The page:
The first encounter Elizabeth Newlin, MD, had wasn’t what she expected. The family appeared affluent. Well put together. The little girl, who had visible signs of abuse, was throwing the world’s greatest tantrum in the middle of the emergency room—none of the doctors or nurses
knew what to do.
“It wasn’t until the next day that we knew she was being trafficked by her mother,” she remembers. “As a trainee in South Carolina, it was traumatic.” She adds that trafficking in South Carolina is not nearly as big of a problem as it is in Texas. In particular, Houston’s close proximity to a major highway, large number of sexually oriented businesses, and nearby border has made it an epicenter for sex trafficking, sexual exploitation for commercial gain.
“It happens in all socioeconomic backgrounds across Houston and the suburbs. It can literally happen to anyone’s daughter. It can be in your own home, and you’re unaware,” says Newlin. “Some trafficking happens in families; it can be generational.”
Risk factors include being involved in Child Protective Services, living in the foster system, or running away from home. Approximately 90% of victims have a previous history of sexual abuse. Sometimes they are running away from abuse at home only to be picked up on the street.
Former Child Protective Services caseworker, forensic interviewer for sexually abused children, and staff psychologist at a children’s advocacy center Danielle D. Madera, PhD, adds, “The other group of kids are missing something—few people are paying attention or looking for connections.”
Newlin and Madera are leading efforts at UTHealth to care for sex trafficking survivors, capitalizing on strong relationships with the Harris County Juvenile Probation Department, the Harris Center for Mental Health and Intellectual and Developmental Disabilities, and TRIAD Prevention Program.
In early 2019, UTHealth received funding to open a 21-bed inpatient unit in collaboration with Harris County Juvenile Probation Department to provide a secure environment for survivors during treatment. Once a young person is identified as having been trafficked, the Juvenile Probation Department helps arrange for them to receive trauma-focused mental health treatment.
“A lot of times, they are detoxing or are not yet ready to engage in treatment,” says Madera. “Often, their perpetrator will try to gain access or communicate with them. That was the real push for a unit where they can receive services in a secure environment.”
Survivors are screened during visits to the emergency room or as part of justice system involvement, but asking the right questions is a necessity. “These kids have often been taught and rehearsed what to say to authority figures,” explains Newlin. “Or they are street savvy because they are survivors and, by necessity, have had to survive some really difficult situations.”
If untreated, these children—and the next generation—face significant psychiatric and physical health consequences. As victims get older, they become recruiters for other children.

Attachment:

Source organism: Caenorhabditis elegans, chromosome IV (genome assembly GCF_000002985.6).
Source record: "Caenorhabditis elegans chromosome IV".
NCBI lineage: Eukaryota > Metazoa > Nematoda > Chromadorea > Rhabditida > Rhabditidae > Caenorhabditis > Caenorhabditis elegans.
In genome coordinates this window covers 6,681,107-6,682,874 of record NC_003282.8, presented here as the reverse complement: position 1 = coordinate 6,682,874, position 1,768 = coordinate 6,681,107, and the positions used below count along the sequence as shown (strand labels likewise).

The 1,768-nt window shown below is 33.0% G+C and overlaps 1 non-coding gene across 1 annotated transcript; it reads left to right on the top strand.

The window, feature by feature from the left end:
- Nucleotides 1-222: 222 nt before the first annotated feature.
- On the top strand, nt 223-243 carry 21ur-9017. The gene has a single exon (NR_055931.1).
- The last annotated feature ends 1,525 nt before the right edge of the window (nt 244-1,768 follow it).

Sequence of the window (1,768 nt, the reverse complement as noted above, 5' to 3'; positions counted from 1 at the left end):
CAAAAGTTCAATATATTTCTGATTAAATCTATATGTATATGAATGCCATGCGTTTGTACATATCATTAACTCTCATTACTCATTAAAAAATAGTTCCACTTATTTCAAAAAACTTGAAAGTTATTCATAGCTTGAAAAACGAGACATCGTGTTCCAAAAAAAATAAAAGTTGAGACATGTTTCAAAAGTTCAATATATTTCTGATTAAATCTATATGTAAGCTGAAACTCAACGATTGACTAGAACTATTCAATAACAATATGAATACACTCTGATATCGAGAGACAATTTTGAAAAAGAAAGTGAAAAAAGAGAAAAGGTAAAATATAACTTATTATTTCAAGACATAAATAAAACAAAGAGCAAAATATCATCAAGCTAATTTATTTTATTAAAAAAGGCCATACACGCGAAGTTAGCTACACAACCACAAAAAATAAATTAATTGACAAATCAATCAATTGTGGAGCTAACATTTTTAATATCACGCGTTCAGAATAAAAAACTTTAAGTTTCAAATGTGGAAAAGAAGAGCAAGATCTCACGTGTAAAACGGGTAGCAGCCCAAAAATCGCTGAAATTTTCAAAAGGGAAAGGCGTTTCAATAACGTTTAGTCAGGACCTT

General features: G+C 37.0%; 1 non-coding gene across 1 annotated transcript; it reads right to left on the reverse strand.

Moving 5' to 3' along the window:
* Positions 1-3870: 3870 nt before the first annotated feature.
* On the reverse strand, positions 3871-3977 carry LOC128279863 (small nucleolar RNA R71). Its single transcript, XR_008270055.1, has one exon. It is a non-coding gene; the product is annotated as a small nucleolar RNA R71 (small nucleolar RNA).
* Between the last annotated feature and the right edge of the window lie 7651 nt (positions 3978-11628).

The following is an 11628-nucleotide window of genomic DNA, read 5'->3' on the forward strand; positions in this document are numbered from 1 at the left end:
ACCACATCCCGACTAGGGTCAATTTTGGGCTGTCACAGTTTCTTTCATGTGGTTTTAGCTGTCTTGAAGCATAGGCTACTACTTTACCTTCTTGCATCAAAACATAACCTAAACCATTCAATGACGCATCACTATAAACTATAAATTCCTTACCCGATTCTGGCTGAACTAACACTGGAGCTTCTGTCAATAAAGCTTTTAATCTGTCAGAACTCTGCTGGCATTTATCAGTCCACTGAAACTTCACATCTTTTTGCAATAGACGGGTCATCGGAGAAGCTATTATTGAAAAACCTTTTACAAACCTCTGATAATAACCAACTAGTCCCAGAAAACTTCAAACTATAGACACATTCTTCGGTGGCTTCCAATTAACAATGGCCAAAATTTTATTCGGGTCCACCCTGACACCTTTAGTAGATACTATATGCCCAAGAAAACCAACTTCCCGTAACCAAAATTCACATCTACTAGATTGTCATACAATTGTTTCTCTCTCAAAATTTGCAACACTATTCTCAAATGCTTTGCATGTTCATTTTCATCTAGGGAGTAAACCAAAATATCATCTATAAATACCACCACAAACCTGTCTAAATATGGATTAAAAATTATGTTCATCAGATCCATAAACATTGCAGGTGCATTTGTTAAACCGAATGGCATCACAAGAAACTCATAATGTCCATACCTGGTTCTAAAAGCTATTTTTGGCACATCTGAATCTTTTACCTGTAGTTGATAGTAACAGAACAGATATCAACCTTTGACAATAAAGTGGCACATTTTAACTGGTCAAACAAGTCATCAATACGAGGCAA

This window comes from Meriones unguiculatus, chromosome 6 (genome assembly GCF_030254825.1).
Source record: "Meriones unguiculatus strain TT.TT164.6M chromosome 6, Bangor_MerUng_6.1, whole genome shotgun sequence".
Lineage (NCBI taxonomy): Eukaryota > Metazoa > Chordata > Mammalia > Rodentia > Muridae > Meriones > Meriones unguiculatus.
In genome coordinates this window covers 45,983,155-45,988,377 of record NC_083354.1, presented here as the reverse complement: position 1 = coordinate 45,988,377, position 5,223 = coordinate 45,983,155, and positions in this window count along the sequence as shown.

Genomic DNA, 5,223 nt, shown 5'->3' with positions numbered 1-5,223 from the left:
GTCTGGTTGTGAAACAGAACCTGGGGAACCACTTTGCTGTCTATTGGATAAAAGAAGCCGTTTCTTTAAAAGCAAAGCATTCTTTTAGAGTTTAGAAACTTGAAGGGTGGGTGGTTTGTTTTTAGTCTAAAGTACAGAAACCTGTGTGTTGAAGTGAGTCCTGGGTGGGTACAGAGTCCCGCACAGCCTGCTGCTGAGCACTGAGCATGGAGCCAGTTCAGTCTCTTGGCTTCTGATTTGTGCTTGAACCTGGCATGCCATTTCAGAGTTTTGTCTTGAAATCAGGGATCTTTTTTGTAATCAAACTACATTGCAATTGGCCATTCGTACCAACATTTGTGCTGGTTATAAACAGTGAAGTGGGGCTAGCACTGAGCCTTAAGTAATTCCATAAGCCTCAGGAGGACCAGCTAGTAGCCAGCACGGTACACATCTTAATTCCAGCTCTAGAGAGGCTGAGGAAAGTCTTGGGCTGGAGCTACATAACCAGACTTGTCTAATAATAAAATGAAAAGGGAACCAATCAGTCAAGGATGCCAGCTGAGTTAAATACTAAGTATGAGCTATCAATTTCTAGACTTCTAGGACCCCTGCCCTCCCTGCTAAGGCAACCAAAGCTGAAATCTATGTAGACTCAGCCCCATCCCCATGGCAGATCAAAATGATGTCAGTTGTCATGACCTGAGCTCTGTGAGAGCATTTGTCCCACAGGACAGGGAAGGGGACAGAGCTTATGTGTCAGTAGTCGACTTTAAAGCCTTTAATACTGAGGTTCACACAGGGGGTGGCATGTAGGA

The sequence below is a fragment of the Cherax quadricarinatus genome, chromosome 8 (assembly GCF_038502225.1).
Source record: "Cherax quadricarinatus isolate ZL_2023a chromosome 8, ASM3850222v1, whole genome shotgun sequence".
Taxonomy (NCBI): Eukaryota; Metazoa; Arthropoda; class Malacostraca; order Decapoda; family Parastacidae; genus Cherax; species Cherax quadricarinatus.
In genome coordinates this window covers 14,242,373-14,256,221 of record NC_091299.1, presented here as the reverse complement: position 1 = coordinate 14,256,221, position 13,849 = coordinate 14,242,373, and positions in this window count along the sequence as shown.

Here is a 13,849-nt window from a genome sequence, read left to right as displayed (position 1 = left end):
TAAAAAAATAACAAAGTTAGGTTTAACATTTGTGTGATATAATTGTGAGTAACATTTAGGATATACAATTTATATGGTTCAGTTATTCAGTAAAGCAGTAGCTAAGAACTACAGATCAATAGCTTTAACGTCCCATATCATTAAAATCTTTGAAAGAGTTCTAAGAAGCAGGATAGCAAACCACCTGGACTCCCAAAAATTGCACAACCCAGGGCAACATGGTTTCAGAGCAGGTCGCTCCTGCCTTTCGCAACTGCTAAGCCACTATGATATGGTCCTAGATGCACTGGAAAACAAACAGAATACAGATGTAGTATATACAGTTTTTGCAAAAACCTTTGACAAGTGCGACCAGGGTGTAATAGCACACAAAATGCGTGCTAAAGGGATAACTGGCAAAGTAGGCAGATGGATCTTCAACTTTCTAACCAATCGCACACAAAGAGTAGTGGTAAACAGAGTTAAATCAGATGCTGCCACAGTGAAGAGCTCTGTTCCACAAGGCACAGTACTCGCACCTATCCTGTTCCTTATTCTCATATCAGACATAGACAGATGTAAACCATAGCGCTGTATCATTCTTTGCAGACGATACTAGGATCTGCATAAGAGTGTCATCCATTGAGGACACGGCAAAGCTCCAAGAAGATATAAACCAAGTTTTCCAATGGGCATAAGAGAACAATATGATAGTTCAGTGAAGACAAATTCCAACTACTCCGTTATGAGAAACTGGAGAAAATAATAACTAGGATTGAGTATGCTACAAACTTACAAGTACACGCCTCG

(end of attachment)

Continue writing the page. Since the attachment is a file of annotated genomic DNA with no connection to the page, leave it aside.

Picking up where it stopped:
Hospitalization, while a critical part of the solution, is not the answer in all cases. A young person being trafficked or at risk of being trafficked may not speak up in order to receive services. For that reason, Newlin and Madera are trying to proactively conduct outreach and engagement, an area that could benefit from philanthropic support.
“Youth want to engage in services, but Houston is so vast. Many obstacles get in the way of treatment,” adds Newlin. “Transportation is a barrier for a lot of families.”
Despite what they have endured, their resilience shines through. “Some of the kids who have been through treatment are now in the media as
advocates trying to help others,” says Madera. “They were able to grab onto a life preserver and want to give back to the kids who aren’t yet there.”
“They are truly survivors and fighters,” adds Newlin. “Give them another path, earn their trust, and you’ll be amazed at what they can do.”
YOUTH TO IMPROVE
For Diane M. Santa Maria, DrPH, RN, it was a natural trajectory of her career.
“When I went to nursing school, I wanted to work in social justice, for adolescents and young adults—the highest risk and the most disenfranchised,” she says.
This calling led her to homeless youth. “For the most part, these are young people who have been let down by the adults in their lives,” explains Santa Maria. “Often, they are kicked out of their house or run away. Some feel like it’s safer to be on the streets than where they were living.”
Labor and sexual exploitation are high among these youth. Without a government-issued ID card, it is difficult to gain employment, and as a result, sometimes they work without being paid. Some youth are sexually exploited. Others reach a point where they think trading sex is safer than the risk for victimization while sleeping on the streets.
“These young people don’t have the connections or someone to advocate for them,” adds Santa Maria.
Santa Maria’s research and community outreach efforts focus on the intersections between sexual exploitation, labor exploitation, homelessness, and sex trade— traversing these is a need for HIV prevention.
Youth experiencing homelessness are at especially high risk for HIV transmission, with prevalence estimates as high as 13%. In January 2019, Santa Maria received funds to study whether nurse case management, enhanced with motivational interviewing strategies and behavioral feedback, may increase adherence to behavioral and biomedical HIV prevention methods.
“The critical moment is when you have a young person and can change the trajectory of their life by intervening in targeted, evidence-based ways to reduce their time being homeless and prevent risks,” she explains. “When people are cared for, their life circumstances change.”